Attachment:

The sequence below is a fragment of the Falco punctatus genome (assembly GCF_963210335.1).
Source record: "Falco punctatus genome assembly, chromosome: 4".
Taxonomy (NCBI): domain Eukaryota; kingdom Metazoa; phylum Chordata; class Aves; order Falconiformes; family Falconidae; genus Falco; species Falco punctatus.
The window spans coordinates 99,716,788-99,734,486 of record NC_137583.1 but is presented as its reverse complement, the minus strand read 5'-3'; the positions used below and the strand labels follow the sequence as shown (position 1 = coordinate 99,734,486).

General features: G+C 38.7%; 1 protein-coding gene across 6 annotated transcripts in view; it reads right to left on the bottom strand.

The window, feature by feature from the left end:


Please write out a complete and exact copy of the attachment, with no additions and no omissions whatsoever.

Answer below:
The sequence below is a fragment of the Falco punctatus genome (assembly GCF_963210335.1).
Source record: "Falco punctatus genome assembly, chromosome: 4".
Taxonomy (NCBI): domain Eukaryota; kingdom Metazoa; phylum Chordata; class Aves; order Falconiformes; family Falconidae; genus Falco; species Falco punctatus.
The window spans coordinates 99,716,788-99,734,486 of record NC_137583.1 but is presented as its reverse complement, the minus strand read 5'-3'; the positions used below and the strand labels follow the sequence as shown (position 1 = coordinate 99,734,486).

General features: G+C 38.7%; 1 protein-coding gene across 6 annotated transcripts in view; it reads right to left on the bottom strand.

The window, feature by feature from the left end: